Author

Tracy Chin

Document Type

Honors Capstone Project

Date of Submission

Spring 5-1-2010

Capstone Advisor

Lori Brown

Honors Reader

Terrence Goode

Capstone Major

Architecture

Capstone College

Architecture

Audio/Visual Component

no

Capstone Prize Winner

no

Won Capstone Funding

no

Honors Categories

Creative

Subject Categories

Architectural Technology | Construction Engineering | Urban, Community and Regional Planning

Abstract

With people living longer lives, the population of elderly is increasing at significant rates. Currently 5.3 million suffer from Alzheimer’s in America and 35 million people worldwide. The disease is one that deteriorates brain cells which in turn affects everyday thinking, behavioral problems, and results in a reduced mastery of one’s environment. The current typology is one that has been designed along the same premises of medical institutions and hospitals. The configuration results in narrow corridors and confined, unlit spaces that lead to disorientation and fear—exacerbating both physical and mental symptoms of the disease.

In addition to memory, sensory losses have a major impact on those with the disease. Along with decreased smell and taste, hearing decreases significantly; this is an issue that has the ability to be facilitated by the physical environment. In addition, sixty percent of people with Alzheimer’s have a decline in one or more visual capacities such as motion, depth, color or contrast. Seeing that everyday spaces are primarily understood through visual cues, buildings often become illegible and under-stimulating to those affected by the disease, further intensifying the detrimental progression. Contrary to the other four senses, touch is the one sense that stays intact as one ages and is least impacted as the disease develops. The sense of touch is the most important means of communicating for older individuals and is therapeutic since older adults are often touch deprived.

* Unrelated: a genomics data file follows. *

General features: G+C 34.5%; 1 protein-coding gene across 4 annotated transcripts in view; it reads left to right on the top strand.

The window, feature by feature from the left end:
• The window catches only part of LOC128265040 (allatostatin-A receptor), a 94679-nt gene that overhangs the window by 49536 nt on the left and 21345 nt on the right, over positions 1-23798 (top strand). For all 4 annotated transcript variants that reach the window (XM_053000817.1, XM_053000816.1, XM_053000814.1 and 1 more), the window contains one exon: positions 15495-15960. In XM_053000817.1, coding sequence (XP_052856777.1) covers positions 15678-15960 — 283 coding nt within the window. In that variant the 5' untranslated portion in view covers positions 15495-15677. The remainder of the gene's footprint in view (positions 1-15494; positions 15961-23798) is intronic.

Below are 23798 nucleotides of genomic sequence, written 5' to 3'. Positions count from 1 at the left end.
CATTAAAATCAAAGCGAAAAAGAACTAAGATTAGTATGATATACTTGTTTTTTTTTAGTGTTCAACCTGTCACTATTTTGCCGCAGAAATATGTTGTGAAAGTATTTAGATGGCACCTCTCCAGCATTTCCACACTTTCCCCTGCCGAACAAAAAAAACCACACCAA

Further regarding sensory deprivation, sunlight is a necessity that keeps circadian rhythms normalized. Accordingly, I selected a site in Allentown, located in Pennsylvania—the state with the third highest population of elderly. The city of Allentown receives the most number of days of sunlight per year for the state of Pennsylvania. In addition, the site is located in close proximity to numerous cultural institutions in which residents can easily engage. Numerous studies manifest that musical and art therapy have very positive effects on the disease and engage parts of the brain that remain undamaged long after the onset of dementia.

Alzheimer’s is categorized into eight stages, with stage one being the point of diagnosis and stage eight being most severe. At each of these stages, various architectural issues have the ability to tend to the medical necessities of a person’s health. At stages three and four—the mild to moderate period—people become socially withdrawn and depressed. A deficit in one’s personal history becomes apparent. At this stage, personalization and transformation of one’s environment helps them to achieve confidence and decrease agitation. The presence of social nodes to set up chance encounters is a crucial element to design. As one advances in later stages adequate amounts of sunlight are vital, one’s memory begins to fail, and the issue of wandering becomes a major issue. Materiality and tactility have the ability to act as a guide and stimulate the sensory impaired.

This Alzheimer’s facility that I have designed is one that uses the aforementioned architectural issues to design a space that can support healing or help to slow down mental and physical decline. By stimulating the senses within the built environment, architecture has the ability to support a patient’s needs and influence the physical and mental well-being of the resident.

Creative Commons License

Creative Commons Attribution-Noncommercial-No Derivative Works 3.0 License
This work is licensed under a Creative Commons Attribution-Noncommercial-No Derivative Works 3.0 License.

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